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Severino de Yanks is ready to get up



NEW YORK – Luis Severino, the starter of the injured New York Yankees, is so ready to return to a big pitcher mound that he said on Monday that he would be comfortable changing his role and get out of the pen if necessary.

"I just want to start," said Severino, addressing reporters before the Yankees open a four-game series against the Tampa Bay Rays. "No matter where and when, in the pen or in the lobby, I just want to throw."

Severino's comments came as speculation began to gain momentum in recent days, according to which the Yankees might consider taking it out of the starting rotation once it would have come back from the right tension and problems in the shoulder that would have lost his season at this point.

The comments also came the same day that Severino resumed a throwing program, batting with fellow injured Dellin Betances, who was also launching for the first time in this post-recoil phase of his own recovery from a stump right. When the manager, Aaron Boone, saw the two pitchers early in the day, he wished them a "happy throwing day".

As for Severino, just three weeks ago, the right-hander was closed for the second time this season after an MRI revealed that the injury to the back of his launcher arm was no longer a problem. was not completely cured. Just before the MRI, however, he had already been cleared – without MRI – and, therefore, was participating in a throwing program. By that time, he and the Yankees thought that he was finally going to overcome the arm and back problems that torment him since he was scratched after a spring training start.

"I'm really confident," said Severino on Monday, highlighting his belief as to the current health of his right upper back muscle. "Even the last time when they sent me away, I did not feel anything, maybe they were afraid that something bigger was going to happen, I just know that I feel good."

Yankees general manager Brian Cashman, for the first time alluded to the possibility of putting Severino out of the market on Friday during an interview with "MLB Network Radio" on Sirius XM. The belief is that, because he would not be asked to do more than 80 shots every five days late in his last rehab, Severino would have less time to get back to pitching if he was assigned to a considerably lighter load. the relief workload.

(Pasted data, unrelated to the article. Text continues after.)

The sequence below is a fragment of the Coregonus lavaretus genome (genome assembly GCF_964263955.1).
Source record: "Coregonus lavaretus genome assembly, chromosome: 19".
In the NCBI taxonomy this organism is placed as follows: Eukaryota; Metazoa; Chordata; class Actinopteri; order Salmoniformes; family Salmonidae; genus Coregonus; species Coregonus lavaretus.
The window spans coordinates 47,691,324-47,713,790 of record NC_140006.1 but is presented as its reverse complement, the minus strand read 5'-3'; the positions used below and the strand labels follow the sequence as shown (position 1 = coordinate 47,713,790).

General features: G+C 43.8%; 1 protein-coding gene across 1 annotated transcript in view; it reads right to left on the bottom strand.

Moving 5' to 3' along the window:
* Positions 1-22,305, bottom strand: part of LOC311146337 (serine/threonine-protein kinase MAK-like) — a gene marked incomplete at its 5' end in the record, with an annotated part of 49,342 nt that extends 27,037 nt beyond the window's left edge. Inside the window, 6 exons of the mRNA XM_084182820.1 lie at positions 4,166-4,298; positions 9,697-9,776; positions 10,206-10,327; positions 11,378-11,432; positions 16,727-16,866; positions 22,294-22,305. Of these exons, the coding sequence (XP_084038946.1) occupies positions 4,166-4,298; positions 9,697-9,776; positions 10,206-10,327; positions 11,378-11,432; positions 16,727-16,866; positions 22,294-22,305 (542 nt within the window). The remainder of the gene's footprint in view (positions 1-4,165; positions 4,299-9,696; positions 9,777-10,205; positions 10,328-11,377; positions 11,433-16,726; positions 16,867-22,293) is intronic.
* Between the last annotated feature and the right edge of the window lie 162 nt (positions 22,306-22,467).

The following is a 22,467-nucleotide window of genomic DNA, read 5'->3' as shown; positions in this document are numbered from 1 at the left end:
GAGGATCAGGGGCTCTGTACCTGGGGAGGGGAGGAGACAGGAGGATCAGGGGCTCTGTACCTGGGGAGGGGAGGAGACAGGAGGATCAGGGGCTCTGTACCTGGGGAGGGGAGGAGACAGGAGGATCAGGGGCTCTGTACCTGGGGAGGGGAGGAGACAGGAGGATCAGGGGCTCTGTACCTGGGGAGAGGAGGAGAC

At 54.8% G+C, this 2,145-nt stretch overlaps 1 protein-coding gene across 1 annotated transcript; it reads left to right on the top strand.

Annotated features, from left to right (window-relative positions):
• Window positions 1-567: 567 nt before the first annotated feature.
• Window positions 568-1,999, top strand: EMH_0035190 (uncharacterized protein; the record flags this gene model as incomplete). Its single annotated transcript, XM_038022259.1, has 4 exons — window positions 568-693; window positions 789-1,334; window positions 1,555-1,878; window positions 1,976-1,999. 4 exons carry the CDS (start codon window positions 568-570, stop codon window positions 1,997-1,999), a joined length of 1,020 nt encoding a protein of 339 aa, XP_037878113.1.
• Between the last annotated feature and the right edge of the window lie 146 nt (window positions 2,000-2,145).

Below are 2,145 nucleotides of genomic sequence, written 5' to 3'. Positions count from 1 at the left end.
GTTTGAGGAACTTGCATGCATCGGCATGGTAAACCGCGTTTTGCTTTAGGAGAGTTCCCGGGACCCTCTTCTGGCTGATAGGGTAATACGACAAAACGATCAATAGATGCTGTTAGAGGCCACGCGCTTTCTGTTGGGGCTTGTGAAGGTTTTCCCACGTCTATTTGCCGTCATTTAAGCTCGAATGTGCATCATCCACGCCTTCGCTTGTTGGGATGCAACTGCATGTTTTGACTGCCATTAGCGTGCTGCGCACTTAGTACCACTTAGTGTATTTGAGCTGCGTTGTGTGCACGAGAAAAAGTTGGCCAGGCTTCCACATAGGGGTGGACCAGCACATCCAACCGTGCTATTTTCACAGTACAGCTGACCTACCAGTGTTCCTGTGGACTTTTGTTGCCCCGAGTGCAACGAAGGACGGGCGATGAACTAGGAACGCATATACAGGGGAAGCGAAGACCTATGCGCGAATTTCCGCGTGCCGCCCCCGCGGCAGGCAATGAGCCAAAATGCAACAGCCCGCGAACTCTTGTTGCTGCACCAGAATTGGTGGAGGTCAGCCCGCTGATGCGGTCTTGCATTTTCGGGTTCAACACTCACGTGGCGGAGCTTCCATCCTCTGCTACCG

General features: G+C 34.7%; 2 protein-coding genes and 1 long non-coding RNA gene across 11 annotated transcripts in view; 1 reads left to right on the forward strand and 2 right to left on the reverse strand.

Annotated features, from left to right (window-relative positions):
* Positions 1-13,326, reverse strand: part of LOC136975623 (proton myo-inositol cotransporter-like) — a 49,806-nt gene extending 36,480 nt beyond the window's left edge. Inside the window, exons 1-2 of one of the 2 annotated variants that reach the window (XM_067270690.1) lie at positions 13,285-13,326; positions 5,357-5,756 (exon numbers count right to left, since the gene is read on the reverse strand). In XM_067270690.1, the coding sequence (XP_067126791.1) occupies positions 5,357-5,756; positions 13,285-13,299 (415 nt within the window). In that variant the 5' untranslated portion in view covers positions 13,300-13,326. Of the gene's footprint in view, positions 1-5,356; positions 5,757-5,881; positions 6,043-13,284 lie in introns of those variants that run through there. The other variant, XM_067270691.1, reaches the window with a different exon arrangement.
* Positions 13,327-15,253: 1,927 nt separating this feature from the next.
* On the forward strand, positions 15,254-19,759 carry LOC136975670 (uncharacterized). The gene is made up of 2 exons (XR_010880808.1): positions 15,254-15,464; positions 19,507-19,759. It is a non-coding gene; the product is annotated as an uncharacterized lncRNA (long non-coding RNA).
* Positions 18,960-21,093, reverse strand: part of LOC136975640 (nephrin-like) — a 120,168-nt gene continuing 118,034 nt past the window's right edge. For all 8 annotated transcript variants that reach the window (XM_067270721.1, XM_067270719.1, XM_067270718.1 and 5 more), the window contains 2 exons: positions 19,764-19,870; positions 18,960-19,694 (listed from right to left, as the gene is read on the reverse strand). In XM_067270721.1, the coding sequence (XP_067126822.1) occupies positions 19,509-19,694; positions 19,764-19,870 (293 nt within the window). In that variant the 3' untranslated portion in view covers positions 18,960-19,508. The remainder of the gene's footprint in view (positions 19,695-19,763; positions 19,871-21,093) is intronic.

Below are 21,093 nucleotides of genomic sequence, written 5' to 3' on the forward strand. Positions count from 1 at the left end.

The six weeks anticipated by Cashman according to Severino's needs during his rehab, a departing pitcher could be reduced by a few days as he came out of the envelope.

"I want to be a starter," said Severino. "[But] if they talk to me and they need me faster, I would say yes [to being a reliever]. "

Boone was reluctant to say whether the Bullpen option was a real option for his ace, who scored 19-8 with a 3.39 ERA and 220 strikeouts in input last season.

"We want to strengthen it, and I hope the process will run smoothly and that it will be built in this way," said Boone. "That being said, we will probably continue to re-evaluate it every two weeks to see where we are and see what will make the most sense."

Earlier in his career, Severino was out of the closet. He was raised 11 times in 2016, with a 3-0 record with a 0.39 ERA. In 23 & frac13; he had 25 strikeouts. Its last two seasons, however, it has been used exclusively as a starter.

In addition to Severino's work in the field on Monday, Betances made 25 shots at around sixty feet, while his own throwing program resumed. Since he had already been prepared to pitch a mound and pitch hitters, he did not expect that he would be rehabilitated as long as Severino.

Nevertheless, the right-handed substitute does not attempt to place a chronology on his own return. He also had his share of false starts and setbacks after being stopped at the start after a series of spring training appearances. Similarly, Betances has not played in a major league match this season.

"For me, it's a bounce once I start batting," Betances said about the next milestone he wants to reach. "It's what's been worth the last time."


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